We have demonstrated that pulmonary homograft durability can be accurately predicted after postoperative echocardiography in patients with rTOF. In our contemporary cohort, homograft dysfunction and reintervention after PVR occurred less rapidly than previously reported,6 ,7 ,10 ,13 ,14 ,19 ,20 and was unlikely to occur within 10 years in adult patients without early postoperative PS or PR.
Homograft dysfunction and reintervention
Several factors may explain our low rates of homograft dysfunction and reintervention when compared with previous reports. First, we only included patients older than 12 years at PVR as adult-sized homograft implantation is usually feasible in these patients. In younger children, a progressive mismatch between annulus size and homograft diameter7 ,21–23 has been reported to contribute to early homograft reinterventions. In our cohort, children between 12 and 18 years old were also at risk for homograft dysfunction despite equally sized homografts when compared with adults. We hypothesise that a more active immune system contributes to more rapid homograft degeneration in these adolescents.24 Second, we observed lower incidence of homograft dysfunction in more recently operated patients. This may be due to better selection of patients, better preservation techniques and the increasing experience of surgeons in performing PVR.25 Indeed, we found less postoperative PR in patients operated after 2005. Furthermore, the use of intraoperative echocardiography may assist in positioning of the RV outflow tract homograft, leading to less postoperative PS and PR and increasing durability. Finally, homografts were used as an RV outflow tract conduit in all patients. The use of pulmonary and aortic homografts is more common in Europe while in most adults in North America, xenografts are used. Direct comparison between pulmonary and aortic homograft durability was not possible due to the low number of aortic homografts used in our population. Earlier studies have reported better performance when homografts were implanted in their anatomical position.21 ,26 However, homograft type did not significantly influence the impact of the independent risk factors on homograft dysfunction as results from a second multivariable analysis, excluding patients with an aortic homograft, were comparable.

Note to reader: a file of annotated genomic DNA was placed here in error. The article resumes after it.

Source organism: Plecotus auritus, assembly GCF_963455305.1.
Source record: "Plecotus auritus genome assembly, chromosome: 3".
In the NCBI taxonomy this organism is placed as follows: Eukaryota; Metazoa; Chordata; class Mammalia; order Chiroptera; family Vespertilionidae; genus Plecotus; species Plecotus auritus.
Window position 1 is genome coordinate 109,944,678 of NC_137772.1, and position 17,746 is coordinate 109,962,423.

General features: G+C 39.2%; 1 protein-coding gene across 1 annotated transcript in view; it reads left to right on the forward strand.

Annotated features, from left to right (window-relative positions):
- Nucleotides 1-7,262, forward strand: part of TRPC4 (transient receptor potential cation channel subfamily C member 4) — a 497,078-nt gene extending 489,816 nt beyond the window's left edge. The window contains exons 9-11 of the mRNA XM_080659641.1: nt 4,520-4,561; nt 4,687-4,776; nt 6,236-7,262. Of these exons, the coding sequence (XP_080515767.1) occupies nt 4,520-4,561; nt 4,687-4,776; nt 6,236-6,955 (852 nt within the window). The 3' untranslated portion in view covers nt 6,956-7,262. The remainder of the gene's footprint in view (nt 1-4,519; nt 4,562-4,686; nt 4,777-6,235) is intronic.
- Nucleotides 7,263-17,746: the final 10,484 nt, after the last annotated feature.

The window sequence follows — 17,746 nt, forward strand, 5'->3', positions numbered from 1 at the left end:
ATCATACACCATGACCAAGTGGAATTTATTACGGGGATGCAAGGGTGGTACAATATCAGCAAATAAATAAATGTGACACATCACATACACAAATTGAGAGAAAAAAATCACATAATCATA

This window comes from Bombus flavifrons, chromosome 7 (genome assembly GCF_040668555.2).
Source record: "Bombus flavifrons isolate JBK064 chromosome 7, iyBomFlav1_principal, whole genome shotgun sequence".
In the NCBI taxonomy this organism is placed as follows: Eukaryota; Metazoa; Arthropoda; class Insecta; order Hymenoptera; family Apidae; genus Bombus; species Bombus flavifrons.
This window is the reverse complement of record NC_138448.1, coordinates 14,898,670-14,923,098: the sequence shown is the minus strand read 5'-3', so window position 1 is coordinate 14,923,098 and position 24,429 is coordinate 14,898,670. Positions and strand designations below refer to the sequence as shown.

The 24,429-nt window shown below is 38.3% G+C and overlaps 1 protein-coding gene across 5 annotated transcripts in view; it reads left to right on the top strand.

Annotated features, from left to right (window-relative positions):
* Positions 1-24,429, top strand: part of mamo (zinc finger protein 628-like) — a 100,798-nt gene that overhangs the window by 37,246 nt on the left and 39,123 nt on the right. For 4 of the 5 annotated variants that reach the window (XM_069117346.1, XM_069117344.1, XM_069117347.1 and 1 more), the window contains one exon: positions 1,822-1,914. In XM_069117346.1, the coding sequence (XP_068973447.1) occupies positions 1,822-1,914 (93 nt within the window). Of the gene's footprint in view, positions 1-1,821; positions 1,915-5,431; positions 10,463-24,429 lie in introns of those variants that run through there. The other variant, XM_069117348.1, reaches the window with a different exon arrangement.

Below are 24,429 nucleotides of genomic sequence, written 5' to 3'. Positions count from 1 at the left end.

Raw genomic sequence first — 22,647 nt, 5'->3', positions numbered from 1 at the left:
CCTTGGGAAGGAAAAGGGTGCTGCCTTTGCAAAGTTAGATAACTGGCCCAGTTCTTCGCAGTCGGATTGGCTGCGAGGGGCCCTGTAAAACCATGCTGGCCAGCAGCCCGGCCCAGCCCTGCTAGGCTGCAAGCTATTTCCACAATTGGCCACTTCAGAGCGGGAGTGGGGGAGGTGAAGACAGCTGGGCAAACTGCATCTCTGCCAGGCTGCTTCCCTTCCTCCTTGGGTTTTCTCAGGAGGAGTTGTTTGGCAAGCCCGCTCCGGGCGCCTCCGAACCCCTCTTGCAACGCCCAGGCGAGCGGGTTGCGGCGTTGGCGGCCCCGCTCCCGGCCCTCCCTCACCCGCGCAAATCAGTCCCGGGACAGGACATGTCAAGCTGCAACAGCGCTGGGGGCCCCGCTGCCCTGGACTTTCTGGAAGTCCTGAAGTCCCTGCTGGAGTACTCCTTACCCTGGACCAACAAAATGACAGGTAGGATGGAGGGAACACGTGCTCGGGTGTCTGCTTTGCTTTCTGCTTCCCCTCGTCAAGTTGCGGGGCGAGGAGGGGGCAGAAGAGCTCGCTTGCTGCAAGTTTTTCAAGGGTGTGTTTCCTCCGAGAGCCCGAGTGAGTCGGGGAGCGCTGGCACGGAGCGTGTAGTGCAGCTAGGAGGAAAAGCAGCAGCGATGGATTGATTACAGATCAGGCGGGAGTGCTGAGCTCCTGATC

Management of homograft dysfunction
Most assuring in our study was the excellent homograft durability (91% freedom from homograft dysfunction after 10 years) in patients without any risk factors. As several patients were managed conservatively for a dysfunctional homograft, the number of patients with homograft reintervention was lower. Previous studies reported variable rates of homograft or bioprosthetic conduit reintervention.6 ,7 ,10 ,13 ,14 ,19–21 ,27 However, the timing of reintervention can vary between institutions, which obscures comparison of the rate of conduit or homograft reintervention between different studies. Current guidelines advise reintervention in symptomatic patients with significant PS or PR after PVR.12 ,16 In asymptomatic patients, reintervention may be considered in patients with arrhythmias or deterioration of exercise capacity or haemodynamic parameters.12 In our cohort, reintervention was usually performed after PR or PS progressed to severe, and no patients were managed conservatively for severe PR or PS. However, patients who underwent reintervention also had worse haemodynamic parameters on CMR compared with those who were managed conservatively for a dysfunctional homograft.
We suspect eventually most patients with homograft dysfunction will require a reintervention due to ongoing homograft calcification and deterioration. Indeed, our risk model, which incorporated variables predictive for homograft dysfunction, was also prognostic for homograft reintervention.